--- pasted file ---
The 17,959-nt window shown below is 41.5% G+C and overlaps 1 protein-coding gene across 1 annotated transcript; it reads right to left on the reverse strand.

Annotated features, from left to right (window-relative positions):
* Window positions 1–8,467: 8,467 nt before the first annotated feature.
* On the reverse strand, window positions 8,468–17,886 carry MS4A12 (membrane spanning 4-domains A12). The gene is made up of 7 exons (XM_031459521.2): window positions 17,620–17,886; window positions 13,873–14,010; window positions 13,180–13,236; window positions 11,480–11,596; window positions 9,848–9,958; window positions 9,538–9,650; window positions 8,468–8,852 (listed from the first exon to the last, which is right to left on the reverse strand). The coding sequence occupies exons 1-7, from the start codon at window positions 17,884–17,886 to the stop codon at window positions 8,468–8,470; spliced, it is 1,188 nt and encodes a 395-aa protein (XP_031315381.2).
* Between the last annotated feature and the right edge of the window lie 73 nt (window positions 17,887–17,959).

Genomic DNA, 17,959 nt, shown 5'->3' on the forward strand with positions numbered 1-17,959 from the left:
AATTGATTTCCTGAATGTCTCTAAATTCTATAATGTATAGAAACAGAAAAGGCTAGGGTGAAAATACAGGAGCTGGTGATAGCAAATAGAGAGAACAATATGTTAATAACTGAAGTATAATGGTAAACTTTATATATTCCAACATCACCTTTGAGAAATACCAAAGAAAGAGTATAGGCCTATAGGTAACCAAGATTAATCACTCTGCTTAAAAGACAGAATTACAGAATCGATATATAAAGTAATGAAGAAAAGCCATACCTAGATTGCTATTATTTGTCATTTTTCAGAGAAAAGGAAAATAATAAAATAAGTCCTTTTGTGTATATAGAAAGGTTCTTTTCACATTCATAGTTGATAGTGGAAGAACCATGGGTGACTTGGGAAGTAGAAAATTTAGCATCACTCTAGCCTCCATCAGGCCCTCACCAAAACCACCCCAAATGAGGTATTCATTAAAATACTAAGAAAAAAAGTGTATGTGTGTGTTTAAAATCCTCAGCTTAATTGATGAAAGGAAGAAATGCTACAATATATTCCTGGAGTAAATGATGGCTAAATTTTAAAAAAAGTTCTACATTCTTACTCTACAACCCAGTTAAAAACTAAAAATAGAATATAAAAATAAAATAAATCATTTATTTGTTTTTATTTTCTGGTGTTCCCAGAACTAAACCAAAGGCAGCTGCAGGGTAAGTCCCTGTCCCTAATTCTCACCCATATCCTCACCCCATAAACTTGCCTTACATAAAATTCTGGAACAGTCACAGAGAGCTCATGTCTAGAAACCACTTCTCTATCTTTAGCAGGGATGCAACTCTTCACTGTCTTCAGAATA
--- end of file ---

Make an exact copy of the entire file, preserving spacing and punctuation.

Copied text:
The 17,959-nt window shown below is 41.5% G+C and overlaps 1 protein-coding gene across 1 annotated transcript; it reads right to left on the reverse strand.

Annotated features, from left to right (window-relative positions):
* Window positions 1–8,467: 8,467 nt before the first annotated feature.
* On the reverse strand, window positions 8,468–17,886 carry MS4A12 (membrane spanning 4-domains A12). The gene is made up of 7 exons (XM_031459521.2): window positions 17,620–17,886; window positions 13,873–14,010; window positions 13,180–13,236; window positions 11,480–11,596; window positions 9,848–9,958; window positions 9,538–9,650; window positions 8,468–8,852 (listed from the first exon to the last, which is right to left on the reverse strand). The coding sequence occupies exons 1-7, from the start codon at window positions 17,884–17,886 to the stop codon at window positions 8,468–8,470; spliced, it is 1,188 nt and encodes a 395-aa protein (XP_031315381.2).
* Between the last annotated feature and the right edge of the window lie 73 nt (window positions 17,887–17,959).

Genomic DNA, 17,959 nt, shown 5'->3' on the forward strand with positions numbered 1-17,959 from the left:
AATTGATTTCCTGAATGTCTCTAAATTCTATAATGTATAGAAACAGAAAAGGCTAGGGTGAAAATACAGGAGCTGGTGATAGCAAATAGAGAGAACAATATGTTAATAACTGAAGTATAATGGTAAACTTTATATATTCCAACATCACCTTTGAGAAATACCAAAGAAAGAGTATAGGCCTATAGGTAACCAAGATTAATCACTCTGCTTAAAAGACAGAATTACAGAATCGATATATAAAGTAATGAAGAAAAGCCATACCTAGATTGCTATTATTTGTCATTTTTCAGAGAAAAGGAAAATAATAAAATAAGTCCTTTTGTGTATATAGAAAGGTTCTTTTCACATTCATAGTTGATAGTGGAAGAACCATGGGTGACTTGGGAAGTAGAAAATTTAGCATCACTCTAGCCTCCATCAGGCCCTCACCAAAACCACCCCAAATGAGGTATTCATTAAAATACTAAGAAAAAAAGTGTATGTGTGTGTTTAAAATCCTCAGCTTAATTGATGAAAGGAAGAAATGCTACAATATATTCCTGGAGTAAATGATGGCTAAATTTTAAAAAAAGTTCTACATTCTTACTCTACAACCCAGTTAAAAACTAAAAATAGAATATAAAAATAAAATAAATCATTTATTTGTTTTTATTTTCTGGTGTTCCCAGAACTAAACCAAAGGCAGCTGCAGGGTAAGTCCCTGTCCCTAATTCTCACCCATATCCTCACCCCATAAACTTGCCTTACATAAAATTCTGGAACAGTCACAGAGAGCTCATGTCTAGAAACCACTTCTCTATCTTTAGCAGGGATGCAACTCTTCACTGTCTTCAGAATA